Friday, January 7, 2011
Comprised of a bunch of punk lifers, Bitter Pills pick the best elements of underground music from the last 30 years and play only what they like. It pays off; their self-titled debut EP is a lo-fi fuzz monster with nods to ’70s NYC punk, ’80s Midwestern hardcore and ’90s indie rock. The result splits the difference between late period Hüsker Dü and the Pains of Being Pure at Heart.
Instrumental opener “Let Go to Me” lurches forward with menace and mood before going big with the catchy “Take Control.” That one’s the single - the verses are pretty catchy, and then the chorus just up and explodes. And they’ve got tambourine to let you know that things are about get fun up in here. “No Surprise” is a little slower, but it’s a nice comedown in between “Take Control” and “Null Pointer.” “Done Deal” and “Partisan” repeat the same tricks, but this point the formula is set. No need to mess with a good thing. The spoken word track “Kiro” curiously closes out the EP in Japanese. It’s like the band turned into the Pillows all of a sudden. It’s still a cool moment though.
Bitter Pills is hopefully a signifier of better things to come, but on its own it’s still a nifty document and a tour through the members’ favorite records. Has Slumberland heard this yet? They might want to look into it.
Wednesday, January 5, 2011
Ska with DJ scratching. Are you still interested? France’s Union Jack recreates the Crack Rock Steady sound with a regrettable hip-hop influence on Tales of Urban Freedom. This extra touch shifts the album out of cliché territory and into the “I’m sorry, what?” area. While the playing is certainly passionate and the lyrics heartfelt, at 13 songs and 47 minutes in length, Urban Freedom comes off a little too much like Transplants – jack of all trades, master of suck.
Yet there are glimmers of hope. Introductory track “We’ve Done It From Scratch” almost justifies Union Jack’s style, which it has dubbed “bad ska.” I’m not even going to touch that name. “The 13 Ways” comes stuffed with oi chants and enthusiasm. But taken as a whole, the repetitive upstrokes and paranoid lyrics get frustrating fast. Songs deal with capitalism and politics, but still often come off as sloganeering.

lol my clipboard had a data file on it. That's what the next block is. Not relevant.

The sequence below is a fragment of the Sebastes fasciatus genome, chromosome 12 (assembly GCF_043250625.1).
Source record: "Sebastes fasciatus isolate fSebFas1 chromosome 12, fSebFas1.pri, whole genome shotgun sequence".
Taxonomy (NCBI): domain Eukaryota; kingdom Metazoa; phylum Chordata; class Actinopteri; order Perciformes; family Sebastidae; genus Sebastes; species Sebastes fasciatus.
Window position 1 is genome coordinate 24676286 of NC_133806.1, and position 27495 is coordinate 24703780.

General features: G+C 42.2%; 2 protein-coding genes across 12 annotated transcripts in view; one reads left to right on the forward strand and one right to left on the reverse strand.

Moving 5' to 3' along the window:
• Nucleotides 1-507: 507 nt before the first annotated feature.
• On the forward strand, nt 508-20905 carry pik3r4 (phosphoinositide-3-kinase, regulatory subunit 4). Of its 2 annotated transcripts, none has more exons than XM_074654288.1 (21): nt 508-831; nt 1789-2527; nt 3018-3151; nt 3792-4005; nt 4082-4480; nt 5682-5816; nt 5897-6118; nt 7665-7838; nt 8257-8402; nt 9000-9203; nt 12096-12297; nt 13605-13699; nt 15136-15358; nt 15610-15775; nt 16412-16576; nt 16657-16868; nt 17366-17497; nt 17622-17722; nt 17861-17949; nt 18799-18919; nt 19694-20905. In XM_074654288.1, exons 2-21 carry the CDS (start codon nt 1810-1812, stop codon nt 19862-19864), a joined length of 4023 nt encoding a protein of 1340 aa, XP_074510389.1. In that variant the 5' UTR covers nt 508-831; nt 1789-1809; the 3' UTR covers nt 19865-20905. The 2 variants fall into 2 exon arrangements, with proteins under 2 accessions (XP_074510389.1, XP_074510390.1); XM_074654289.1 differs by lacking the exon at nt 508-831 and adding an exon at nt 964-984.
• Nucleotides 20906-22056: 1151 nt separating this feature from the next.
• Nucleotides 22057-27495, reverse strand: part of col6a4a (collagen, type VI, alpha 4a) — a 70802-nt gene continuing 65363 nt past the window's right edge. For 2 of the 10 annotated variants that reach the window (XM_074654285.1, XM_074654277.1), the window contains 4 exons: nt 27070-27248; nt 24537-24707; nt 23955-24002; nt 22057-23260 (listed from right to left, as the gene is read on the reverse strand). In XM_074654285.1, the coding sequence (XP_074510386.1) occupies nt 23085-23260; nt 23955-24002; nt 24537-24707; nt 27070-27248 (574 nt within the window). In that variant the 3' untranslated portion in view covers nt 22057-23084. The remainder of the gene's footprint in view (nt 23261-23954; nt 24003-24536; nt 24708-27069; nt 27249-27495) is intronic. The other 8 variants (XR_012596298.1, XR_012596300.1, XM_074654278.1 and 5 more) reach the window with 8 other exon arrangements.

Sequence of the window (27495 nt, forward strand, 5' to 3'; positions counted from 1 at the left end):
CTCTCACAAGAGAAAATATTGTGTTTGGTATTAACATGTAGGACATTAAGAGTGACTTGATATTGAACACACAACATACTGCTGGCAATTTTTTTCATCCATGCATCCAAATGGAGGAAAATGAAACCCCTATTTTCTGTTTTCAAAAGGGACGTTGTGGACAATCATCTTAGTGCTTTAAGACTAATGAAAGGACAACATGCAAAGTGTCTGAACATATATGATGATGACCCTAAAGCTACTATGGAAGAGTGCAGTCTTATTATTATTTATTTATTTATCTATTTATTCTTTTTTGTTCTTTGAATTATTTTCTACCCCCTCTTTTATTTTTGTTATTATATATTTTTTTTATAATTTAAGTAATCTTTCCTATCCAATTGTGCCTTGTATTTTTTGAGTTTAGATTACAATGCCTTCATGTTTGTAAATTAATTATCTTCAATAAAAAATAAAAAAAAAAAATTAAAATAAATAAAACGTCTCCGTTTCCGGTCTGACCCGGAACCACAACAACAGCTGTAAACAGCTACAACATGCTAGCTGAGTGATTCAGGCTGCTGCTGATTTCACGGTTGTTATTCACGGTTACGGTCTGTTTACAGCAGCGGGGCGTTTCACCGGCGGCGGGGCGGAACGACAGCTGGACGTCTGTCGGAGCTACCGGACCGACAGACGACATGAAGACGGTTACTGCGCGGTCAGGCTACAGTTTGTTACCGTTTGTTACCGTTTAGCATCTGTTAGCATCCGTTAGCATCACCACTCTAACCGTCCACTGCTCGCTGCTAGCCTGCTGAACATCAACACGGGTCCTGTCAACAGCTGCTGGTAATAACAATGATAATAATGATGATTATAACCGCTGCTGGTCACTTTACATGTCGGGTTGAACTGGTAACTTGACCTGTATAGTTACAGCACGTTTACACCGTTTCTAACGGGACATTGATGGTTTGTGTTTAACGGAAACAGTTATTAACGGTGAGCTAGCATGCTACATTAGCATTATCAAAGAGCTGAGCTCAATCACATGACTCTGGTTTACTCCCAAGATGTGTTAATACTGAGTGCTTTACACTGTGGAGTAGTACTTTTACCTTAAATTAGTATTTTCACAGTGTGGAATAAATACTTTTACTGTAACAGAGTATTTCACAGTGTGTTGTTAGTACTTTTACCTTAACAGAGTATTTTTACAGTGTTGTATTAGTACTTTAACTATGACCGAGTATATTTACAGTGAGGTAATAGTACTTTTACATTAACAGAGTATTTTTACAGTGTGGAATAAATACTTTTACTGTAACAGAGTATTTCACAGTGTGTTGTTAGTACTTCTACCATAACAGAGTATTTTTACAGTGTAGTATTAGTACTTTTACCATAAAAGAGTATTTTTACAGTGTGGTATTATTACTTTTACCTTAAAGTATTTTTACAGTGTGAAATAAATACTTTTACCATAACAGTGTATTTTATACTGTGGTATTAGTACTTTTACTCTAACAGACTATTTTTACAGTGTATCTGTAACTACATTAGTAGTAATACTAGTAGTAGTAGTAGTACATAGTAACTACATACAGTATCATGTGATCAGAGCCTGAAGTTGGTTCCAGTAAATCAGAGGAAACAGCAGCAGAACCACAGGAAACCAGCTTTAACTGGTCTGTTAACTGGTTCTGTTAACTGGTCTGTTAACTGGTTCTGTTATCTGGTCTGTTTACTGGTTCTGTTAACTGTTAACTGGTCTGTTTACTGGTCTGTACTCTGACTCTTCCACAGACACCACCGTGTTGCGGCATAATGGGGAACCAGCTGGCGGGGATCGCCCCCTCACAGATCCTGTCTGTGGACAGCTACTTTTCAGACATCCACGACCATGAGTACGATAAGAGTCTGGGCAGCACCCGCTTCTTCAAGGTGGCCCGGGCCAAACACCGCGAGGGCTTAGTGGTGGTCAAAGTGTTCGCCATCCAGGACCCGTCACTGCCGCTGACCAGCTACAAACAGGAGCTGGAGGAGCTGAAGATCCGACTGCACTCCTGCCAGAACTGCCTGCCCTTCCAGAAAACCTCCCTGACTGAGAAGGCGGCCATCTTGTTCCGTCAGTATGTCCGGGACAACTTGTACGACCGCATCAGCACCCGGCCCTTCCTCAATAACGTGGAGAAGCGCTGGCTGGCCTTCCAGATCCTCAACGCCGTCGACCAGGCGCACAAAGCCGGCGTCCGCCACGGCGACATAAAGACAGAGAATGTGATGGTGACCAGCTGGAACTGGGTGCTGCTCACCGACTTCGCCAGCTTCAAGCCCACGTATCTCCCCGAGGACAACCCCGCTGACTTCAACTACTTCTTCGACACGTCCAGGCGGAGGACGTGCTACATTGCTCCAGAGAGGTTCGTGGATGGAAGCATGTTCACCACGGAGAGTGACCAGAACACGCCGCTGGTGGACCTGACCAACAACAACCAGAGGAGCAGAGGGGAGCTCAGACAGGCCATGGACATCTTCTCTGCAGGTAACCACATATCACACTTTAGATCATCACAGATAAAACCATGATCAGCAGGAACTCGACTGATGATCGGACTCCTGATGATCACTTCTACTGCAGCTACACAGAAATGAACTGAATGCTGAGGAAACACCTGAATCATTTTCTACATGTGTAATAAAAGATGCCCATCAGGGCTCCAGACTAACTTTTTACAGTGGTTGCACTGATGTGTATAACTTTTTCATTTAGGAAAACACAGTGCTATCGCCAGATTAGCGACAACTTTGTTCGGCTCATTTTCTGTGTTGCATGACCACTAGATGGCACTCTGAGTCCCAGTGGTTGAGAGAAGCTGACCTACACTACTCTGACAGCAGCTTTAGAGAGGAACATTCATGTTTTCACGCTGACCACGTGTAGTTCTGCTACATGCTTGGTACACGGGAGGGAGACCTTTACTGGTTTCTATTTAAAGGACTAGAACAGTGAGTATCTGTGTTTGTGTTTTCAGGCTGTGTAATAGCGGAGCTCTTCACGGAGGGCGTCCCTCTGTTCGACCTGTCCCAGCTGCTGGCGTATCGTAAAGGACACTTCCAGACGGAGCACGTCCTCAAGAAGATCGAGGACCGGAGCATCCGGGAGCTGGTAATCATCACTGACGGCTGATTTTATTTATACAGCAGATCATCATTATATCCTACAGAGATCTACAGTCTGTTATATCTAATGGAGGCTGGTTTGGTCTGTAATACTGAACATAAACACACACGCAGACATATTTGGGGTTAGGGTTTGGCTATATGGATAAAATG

Still, Urban Freedom is enthusiastically played. It seems at times to be just a second or two away from greatness. But it’s still typical ska with typical street punk leanings. The scratching is novel at best. If this were a nu-metal band, I would write if off as conformity and question why a DJ was present. Here I have the opposite problem but the same conclusion: It’s unexpected by still just as useless. Union Jack means well, but that doesn’t necessarily make them good.
[Vinyl Vednesday is a weekly feature about three favorite vinyl finds. It’s not meant to be a dick-measuring contest, but it usually turns out that way. This week’s installment celebrates the best of 2010. E-mail firstname.lastname@example.org with your own big finds!]
Records: Bars of Gold’s Of Gold (2010) on clear orange, Crime in Stereo’s I Was Trying to Describe You to Someone (2010) on clear, and Smoke or Fire’s Prehistoric Knife Fight seven-inch (2010) on black.
Place of Purchase: Actually, only two of these were purchased – CiS and SoF came from Interpunk.com. Bars of Gold came from the band’s publicist.
Thoughts: Bear Trap PR has always been good to me. Case in point: I got a limited pressing of Bars of Gold’s semi-self-titled debut. Made up of former members of Bear vs. Shark, the group essentially updates that beloved group’s sound and adds plenty of Modest Mouse-y twists. This record was a joy to review, and a real scoop too. I get high off of breaking great new bands, and debuting Bars of Gold to the Org crowd was awesome.
I’m still a little shocked by the break-up of Crime in Stereo. They wrote some of the best post-hardcore tunes. While their shows got a little hit or miss near the end, they were a band I felt compelled to watch as often as possible, thanks to a passionate songwriting that walked between melody and dissonance. They get compared to Brand New a lot, but honest, CiS had the better discography. I’m still holding out hope – the guys did break up almost as many times as, say, Sunny Day Real Estate. But for now, I have to settle for spinning I Was Trying to Describe You to Someone and screaming along to “Type One” and “I Am Everything I Am Not.” Oh, and, uh, Drugwolf forever.
Smoke or Fire sort of, kind of, maybe broke up somewhere between 2007 and 2010. But they announced their return with an onslaught of new material. Joe McMahon dropped two releases March 16, 2010 – an acoustic split with The Lawrence Arms’ Brendan Kelly and this fine seven-inch. It’s a lot rawer than what eventual full-length The Speakeasy turned out to be, which I respect and enjoy. Mostly I’m just glad to have the boys back.
Monday, January 3, 2011
[myPod is an attempt to edit down my CD collection as I import my music on to my brand new 160 GB iPod.]
Big D and The Kids Table
Depending on what I’m listening to, my favorite ska band is either Less Than Jake or Big D and The Kids Table (No offense to The Specials or The English Beat. I loves you too). But D has shown the most variety in their work. Their early material up through How It Goes is stuffed with stellar ska/punk. Strictly Rude was more two-tone, while Fluent in Stroll was a new genre altogether, a blend of two-tone and swing. Their non-full-length material could be even more experimental, ranging from techno to international to spooky Halloween music. Sometimes it works (I listen to Salem Girls so much every fall). Sometimes it fails (Porch Life). My fandom took a severe hit when the band chewed me out over a negative review for their remix album, Strictly Mixed and Mashed, but I still love the music. Besides, it’s not like that time Tom Gabel freaked out on me via Twitter…